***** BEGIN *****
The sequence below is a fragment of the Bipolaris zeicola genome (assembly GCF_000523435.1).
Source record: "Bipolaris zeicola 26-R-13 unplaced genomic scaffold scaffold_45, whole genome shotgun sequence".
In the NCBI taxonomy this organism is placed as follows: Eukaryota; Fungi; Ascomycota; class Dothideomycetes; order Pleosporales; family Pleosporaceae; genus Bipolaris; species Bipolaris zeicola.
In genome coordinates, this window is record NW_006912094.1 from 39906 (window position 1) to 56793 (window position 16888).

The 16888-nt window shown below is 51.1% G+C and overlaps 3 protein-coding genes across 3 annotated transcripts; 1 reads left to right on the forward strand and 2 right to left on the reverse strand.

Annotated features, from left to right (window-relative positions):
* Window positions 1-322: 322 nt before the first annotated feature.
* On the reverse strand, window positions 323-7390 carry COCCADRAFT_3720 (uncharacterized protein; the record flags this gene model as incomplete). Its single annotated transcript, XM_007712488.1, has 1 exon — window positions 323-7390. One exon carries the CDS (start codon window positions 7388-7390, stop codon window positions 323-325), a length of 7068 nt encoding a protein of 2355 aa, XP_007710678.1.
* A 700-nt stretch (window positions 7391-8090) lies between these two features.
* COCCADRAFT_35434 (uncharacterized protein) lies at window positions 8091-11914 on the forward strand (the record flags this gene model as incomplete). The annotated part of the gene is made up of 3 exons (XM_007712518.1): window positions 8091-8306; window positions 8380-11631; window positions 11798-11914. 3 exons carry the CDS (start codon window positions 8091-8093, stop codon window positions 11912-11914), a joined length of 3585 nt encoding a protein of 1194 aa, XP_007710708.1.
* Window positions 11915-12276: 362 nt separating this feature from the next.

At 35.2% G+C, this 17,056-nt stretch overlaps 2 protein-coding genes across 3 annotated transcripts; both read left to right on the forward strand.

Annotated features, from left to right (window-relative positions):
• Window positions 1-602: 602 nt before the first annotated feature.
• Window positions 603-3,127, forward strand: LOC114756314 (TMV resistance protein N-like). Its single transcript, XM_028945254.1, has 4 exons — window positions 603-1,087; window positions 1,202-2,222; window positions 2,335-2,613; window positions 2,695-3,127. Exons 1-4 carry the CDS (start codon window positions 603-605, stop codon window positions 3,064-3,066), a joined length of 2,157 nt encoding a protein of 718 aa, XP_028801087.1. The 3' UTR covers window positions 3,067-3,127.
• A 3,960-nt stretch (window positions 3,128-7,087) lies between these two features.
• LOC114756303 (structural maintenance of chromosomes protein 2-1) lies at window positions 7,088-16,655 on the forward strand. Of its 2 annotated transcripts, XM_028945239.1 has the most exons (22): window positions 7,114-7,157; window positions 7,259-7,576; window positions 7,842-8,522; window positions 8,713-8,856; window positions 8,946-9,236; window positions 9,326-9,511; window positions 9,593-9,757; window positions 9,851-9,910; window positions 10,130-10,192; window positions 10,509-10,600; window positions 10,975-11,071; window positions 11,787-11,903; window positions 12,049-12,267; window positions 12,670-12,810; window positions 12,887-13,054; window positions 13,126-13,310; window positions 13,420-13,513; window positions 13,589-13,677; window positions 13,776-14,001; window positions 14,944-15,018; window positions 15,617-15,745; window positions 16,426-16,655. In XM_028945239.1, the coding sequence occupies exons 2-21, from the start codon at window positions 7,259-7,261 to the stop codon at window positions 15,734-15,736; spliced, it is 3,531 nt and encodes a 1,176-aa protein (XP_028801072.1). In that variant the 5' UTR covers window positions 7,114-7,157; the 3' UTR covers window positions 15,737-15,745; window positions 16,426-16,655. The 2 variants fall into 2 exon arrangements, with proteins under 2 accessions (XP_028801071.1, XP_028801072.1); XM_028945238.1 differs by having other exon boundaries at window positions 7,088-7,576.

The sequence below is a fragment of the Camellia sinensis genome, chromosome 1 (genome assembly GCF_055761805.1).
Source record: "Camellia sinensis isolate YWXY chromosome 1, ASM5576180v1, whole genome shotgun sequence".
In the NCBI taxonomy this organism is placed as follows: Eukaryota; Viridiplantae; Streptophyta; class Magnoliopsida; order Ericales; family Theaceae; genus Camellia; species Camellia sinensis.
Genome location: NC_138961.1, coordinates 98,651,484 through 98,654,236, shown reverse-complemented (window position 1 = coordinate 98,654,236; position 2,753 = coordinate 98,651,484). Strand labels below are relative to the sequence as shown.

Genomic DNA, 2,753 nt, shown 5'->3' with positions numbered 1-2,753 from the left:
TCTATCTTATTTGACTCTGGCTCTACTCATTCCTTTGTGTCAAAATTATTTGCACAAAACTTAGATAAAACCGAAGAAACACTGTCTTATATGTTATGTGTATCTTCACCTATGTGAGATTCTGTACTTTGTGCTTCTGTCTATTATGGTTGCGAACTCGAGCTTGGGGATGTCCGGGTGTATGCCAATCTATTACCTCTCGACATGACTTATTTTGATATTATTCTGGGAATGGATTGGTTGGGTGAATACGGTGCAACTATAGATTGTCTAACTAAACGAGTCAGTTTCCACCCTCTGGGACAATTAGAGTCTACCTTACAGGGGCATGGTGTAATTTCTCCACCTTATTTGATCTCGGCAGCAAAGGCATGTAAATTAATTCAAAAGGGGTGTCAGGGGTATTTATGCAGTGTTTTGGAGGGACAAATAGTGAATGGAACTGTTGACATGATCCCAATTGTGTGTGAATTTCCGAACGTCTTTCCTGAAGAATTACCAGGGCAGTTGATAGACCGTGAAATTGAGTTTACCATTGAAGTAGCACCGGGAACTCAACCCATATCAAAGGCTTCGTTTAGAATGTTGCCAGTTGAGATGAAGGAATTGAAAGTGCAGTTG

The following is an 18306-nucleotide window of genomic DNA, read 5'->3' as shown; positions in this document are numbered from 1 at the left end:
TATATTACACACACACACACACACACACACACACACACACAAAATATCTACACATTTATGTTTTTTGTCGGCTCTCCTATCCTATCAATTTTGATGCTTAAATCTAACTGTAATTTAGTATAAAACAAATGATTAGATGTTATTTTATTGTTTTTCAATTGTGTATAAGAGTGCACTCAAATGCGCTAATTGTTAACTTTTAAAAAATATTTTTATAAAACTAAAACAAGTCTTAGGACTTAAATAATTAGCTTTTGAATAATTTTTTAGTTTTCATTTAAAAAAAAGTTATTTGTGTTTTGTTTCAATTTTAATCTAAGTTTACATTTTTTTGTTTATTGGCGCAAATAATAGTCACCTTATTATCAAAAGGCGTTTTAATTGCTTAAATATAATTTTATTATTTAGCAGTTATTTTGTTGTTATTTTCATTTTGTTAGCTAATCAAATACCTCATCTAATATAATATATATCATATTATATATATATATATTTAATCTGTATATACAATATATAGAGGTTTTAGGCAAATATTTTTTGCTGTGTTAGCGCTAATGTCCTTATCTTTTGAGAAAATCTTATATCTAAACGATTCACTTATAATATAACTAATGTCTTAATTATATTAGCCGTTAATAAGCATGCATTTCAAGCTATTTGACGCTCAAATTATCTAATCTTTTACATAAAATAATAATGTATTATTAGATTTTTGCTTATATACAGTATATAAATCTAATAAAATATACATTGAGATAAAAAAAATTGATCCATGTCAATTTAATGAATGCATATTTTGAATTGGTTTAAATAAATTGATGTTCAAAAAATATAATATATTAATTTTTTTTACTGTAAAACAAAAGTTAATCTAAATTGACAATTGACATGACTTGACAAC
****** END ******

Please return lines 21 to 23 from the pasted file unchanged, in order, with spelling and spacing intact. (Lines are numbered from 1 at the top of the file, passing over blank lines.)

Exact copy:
Genome location: NC_138961.1, coordinates 98,651,484 through 98,654,236, shown reverse-complemented (window position 1 = coordinate 98,654,236; position 2,753 = coordinate 98,651,484). Strand labels below are relative to the sequence as shown.

Genomic DNA, 2,753 nt, shown 5'->3' with positions numbered 1-2,753 from the left:
TCTATCTTATTTGACTCTGGCTCTACTCATTCCTTTGTGTCAAAATTATTTGCACAAAACTTAGATAAAACCGAAGAAACACTGTCTTATATGTTATGTGTATCTTCACCTATGTGAGATTCTGTACTTTGTGCTTCTGTCTATTATGGTTGCGAACTCGAGCTTGGGGATGTCCGGGTGTATGCCAATCTATTACCTCTCGACATGACTTATTTTGATATTATTCTGGGAATGGATTGGTTGGGTGAATACGGTGCAACTATAGATTGTCTAACTAAACGAGTCAGTTTCCACCCTCTGGGACAATTAGAGTCTACCTTACAGGGGCATGGTGTAATTTCTCCACCTTATTTGATCTCGGCAGCAAAGGCATGTAAATTAATTCAAAAGGGGTGTCAGGGGTATTTATGCAGTGTTTTGGAGGGACAAATAGTGAATGGAACTGTTGACATGATCCCAATTGTGTGTGAATTTCCGAACGTCTTTCCTGAAGAATTACCAGGGCAGTTGATAGACCGTGAAATTGAGTTTACCATTGAAGTAGCACCGGGAACTCAACCCATATCAAAGGCTTCGTTTAGAATGTTGCCAGTTGAGATGAAGGAATTGAAAGTGCAGTTG